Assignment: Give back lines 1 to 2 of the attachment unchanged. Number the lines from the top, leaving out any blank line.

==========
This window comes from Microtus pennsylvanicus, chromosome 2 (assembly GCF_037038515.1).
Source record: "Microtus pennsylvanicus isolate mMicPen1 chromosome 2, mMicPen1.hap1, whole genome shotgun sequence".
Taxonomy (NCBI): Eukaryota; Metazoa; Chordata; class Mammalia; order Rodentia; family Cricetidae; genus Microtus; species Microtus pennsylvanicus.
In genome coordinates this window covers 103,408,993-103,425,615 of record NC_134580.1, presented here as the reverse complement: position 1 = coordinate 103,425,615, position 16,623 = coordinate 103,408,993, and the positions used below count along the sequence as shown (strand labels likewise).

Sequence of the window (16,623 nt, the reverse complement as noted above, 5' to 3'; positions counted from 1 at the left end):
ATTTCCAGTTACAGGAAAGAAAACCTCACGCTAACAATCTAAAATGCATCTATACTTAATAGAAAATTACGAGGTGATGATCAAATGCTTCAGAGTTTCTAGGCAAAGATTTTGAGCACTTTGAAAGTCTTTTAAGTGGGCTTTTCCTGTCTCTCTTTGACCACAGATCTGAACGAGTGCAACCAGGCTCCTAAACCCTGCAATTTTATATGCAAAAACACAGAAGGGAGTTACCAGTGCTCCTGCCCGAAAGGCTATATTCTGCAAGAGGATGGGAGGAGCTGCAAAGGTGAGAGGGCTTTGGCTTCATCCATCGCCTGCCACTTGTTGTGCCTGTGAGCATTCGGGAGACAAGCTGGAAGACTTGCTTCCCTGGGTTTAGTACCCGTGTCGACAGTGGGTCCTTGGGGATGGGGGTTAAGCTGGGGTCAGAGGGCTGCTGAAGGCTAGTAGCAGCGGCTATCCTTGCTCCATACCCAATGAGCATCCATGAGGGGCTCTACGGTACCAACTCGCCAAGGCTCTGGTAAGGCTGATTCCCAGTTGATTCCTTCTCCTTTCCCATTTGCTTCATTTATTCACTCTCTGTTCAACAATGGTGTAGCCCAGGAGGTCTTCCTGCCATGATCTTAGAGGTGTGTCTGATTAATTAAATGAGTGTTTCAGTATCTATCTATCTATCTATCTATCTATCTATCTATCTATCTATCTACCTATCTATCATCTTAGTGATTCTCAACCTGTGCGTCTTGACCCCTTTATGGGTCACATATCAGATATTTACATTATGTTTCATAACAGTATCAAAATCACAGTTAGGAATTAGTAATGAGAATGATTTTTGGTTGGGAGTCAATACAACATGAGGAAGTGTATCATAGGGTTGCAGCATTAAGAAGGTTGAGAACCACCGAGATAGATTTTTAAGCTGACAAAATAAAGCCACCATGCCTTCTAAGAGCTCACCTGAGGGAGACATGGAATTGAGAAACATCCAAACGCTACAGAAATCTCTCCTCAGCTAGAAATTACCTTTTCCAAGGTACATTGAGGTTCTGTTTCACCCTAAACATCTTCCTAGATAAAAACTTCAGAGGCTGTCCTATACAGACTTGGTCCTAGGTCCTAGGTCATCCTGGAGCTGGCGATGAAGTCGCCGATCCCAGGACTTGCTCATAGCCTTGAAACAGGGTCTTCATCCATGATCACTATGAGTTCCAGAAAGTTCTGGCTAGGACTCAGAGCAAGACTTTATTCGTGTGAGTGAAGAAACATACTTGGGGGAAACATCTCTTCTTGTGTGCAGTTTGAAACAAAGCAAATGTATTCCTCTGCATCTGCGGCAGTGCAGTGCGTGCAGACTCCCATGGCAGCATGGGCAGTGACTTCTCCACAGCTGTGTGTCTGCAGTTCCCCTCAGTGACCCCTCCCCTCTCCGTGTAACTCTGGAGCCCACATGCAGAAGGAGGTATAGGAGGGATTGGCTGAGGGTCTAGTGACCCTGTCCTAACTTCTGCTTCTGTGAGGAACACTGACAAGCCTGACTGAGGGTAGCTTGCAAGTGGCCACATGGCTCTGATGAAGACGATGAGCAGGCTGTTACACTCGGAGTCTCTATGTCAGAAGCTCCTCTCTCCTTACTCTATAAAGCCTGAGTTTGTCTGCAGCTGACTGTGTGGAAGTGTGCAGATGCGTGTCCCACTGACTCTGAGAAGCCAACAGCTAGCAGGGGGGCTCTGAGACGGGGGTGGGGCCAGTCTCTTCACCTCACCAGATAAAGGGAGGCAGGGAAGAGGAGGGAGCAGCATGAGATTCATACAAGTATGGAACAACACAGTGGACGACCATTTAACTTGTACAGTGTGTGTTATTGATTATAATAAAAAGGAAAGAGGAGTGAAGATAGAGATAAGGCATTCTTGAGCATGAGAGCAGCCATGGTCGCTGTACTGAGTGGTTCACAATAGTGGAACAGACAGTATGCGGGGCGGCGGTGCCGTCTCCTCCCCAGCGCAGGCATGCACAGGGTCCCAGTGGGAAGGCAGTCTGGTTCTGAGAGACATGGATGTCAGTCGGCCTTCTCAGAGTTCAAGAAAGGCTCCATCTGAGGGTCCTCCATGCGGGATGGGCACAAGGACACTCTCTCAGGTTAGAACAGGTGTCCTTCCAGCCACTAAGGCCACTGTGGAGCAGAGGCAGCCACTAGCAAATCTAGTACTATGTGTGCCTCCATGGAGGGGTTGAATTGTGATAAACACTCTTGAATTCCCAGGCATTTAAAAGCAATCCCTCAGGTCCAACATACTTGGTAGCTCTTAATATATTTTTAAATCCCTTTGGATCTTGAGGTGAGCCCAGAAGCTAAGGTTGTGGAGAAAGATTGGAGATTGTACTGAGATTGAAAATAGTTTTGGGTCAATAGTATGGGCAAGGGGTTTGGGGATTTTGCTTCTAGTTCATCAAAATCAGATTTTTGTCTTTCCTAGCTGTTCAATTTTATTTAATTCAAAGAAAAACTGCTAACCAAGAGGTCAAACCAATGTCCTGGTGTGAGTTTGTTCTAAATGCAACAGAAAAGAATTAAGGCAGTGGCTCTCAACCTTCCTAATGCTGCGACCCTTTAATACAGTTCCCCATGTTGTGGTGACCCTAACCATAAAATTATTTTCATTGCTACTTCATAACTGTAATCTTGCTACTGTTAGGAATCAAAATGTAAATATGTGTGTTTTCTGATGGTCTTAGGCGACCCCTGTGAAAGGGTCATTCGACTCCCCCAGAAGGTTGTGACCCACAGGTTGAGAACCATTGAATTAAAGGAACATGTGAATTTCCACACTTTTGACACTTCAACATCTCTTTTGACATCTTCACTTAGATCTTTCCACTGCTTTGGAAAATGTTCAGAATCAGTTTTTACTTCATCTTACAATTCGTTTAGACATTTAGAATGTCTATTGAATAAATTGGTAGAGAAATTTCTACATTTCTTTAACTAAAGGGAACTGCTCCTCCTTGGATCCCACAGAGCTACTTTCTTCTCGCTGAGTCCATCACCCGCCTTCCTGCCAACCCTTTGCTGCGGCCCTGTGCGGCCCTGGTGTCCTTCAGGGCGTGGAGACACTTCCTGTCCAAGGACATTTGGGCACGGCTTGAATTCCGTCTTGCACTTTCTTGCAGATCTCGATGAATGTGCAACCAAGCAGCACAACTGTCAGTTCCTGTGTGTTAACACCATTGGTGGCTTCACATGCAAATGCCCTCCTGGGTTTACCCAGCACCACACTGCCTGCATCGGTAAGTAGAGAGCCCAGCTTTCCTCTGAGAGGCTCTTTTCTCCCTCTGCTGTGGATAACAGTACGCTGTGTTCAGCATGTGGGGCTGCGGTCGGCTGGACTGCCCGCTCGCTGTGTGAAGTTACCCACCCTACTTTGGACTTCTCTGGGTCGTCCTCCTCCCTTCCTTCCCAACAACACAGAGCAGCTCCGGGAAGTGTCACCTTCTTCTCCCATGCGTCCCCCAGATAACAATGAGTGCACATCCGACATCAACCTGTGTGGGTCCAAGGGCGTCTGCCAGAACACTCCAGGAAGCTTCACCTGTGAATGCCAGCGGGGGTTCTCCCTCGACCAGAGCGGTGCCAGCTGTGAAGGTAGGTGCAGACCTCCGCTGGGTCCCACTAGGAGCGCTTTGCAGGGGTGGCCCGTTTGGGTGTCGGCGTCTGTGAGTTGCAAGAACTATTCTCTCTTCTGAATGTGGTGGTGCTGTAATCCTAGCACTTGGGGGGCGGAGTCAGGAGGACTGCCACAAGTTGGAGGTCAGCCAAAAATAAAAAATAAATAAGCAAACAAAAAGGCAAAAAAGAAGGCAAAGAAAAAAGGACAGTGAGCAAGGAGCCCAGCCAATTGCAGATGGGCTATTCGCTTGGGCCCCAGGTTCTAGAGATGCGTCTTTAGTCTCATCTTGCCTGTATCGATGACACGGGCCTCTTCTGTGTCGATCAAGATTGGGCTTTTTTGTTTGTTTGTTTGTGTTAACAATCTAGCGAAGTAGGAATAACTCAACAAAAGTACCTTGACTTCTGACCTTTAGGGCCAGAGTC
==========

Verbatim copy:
This window comes from Microtus pennsylvanicus, chromosome 2 (assembly GCF_037038515.1).
Source record: "Microtus pennsylvanicus isolate mMicPen1 chromosome 2, mMicPen1.hap1, whole genome shotgun sequence".